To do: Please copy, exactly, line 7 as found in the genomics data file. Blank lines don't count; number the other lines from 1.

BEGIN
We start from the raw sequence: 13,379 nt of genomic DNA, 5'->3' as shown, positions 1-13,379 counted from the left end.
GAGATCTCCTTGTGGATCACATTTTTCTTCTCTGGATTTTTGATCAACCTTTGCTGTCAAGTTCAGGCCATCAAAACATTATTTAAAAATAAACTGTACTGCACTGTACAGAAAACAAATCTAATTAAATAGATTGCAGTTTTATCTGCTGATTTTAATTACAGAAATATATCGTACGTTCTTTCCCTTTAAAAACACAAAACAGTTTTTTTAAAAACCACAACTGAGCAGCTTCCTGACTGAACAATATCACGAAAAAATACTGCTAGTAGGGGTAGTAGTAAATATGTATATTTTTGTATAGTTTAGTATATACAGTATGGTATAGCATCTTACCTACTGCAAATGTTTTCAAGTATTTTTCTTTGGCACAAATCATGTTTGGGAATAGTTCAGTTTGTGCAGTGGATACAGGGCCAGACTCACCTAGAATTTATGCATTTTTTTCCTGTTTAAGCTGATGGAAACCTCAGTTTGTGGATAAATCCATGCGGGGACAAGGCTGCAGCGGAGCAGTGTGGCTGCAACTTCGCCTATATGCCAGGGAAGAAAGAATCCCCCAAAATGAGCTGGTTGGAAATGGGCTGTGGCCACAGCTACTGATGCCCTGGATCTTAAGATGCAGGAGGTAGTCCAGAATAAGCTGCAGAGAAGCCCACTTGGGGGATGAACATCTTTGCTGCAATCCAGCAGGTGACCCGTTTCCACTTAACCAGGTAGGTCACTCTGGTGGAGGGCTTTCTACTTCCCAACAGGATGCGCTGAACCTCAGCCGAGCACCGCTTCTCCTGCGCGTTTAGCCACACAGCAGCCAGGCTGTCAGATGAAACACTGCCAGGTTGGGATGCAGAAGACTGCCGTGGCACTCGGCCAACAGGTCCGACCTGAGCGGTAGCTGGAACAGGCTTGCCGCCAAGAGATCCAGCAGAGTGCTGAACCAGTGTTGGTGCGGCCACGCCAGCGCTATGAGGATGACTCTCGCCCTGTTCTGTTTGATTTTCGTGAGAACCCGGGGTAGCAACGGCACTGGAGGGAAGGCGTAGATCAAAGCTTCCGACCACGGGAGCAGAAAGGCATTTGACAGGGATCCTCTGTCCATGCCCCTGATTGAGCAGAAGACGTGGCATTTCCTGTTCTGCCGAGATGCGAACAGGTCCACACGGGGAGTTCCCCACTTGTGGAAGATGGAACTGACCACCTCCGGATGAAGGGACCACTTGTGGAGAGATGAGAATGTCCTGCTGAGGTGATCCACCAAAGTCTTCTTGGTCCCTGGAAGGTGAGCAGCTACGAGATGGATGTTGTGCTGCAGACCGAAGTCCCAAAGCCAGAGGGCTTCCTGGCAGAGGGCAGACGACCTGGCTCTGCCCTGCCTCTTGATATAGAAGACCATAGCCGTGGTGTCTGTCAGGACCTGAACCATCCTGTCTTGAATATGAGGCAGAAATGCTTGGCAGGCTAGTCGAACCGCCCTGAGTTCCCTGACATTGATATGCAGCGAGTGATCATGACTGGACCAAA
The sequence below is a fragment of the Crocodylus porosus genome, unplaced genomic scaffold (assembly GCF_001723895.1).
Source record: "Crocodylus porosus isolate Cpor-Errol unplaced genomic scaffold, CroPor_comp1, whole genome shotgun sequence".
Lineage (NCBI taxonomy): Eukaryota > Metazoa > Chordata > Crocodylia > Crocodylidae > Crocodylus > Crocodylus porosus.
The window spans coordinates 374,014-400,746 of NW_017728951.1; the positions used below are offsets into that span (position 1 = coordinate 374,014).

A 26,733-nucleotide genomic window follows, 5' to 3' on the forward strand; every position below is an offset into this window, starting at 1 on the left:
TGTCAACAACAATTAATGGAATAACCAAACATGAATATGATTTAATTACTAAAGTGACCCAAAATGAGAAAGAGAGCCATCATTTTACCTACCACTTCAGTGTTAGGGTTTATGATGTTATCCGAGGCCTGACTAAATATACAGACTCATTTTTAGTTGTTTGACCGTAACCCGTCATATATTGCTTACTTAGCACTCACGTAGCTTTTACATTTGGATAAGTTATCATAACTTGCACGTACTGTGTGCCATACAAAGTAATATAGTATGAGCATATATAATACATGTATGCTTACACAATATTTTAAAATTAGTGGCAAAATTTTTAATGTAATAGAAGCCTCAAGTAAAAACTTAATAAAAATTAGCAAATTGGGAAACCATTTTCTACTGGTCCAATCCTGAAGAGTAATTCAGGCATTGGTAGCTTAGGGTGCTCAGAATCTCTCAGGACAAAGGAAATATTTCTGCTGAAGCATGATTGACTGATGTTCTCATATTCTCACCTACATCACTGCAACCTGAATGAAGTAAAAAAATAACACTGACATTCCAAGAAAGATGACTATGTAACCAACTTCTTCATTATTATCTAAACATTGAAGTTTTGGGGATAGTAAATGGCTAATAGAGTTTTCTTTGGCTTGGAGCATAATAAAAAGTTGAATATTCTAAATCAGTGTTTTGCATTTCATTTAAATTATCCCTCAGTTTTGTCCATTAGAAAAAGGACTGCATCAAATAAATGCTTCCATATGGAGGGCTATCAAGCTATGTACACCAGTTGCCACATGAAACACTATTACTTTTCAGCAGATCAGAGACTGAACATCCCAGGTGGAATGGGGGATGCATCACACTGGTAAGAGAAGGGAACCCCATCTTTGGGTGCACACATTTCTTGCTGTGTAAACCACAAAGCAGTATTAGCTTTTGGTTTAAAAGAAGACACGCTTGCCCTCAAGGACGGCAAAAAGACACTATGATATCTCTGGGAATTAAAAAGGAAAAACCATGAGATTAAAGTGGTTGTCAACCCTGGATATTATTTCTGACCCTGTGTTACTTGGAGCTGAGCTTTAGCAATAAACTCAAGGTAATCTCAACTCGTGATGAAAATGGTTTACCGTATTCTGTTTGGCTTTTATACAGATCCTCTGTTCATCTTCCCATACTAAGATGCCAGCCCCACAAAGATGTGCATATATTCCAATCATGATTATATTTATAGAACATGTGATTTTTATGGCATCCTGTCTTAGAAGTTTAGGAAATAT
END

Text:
A 26,733-nucleotide genomic window follows, 5' to 3' on the forward strand; every position below is an offset into this window, starting at 1 on the left: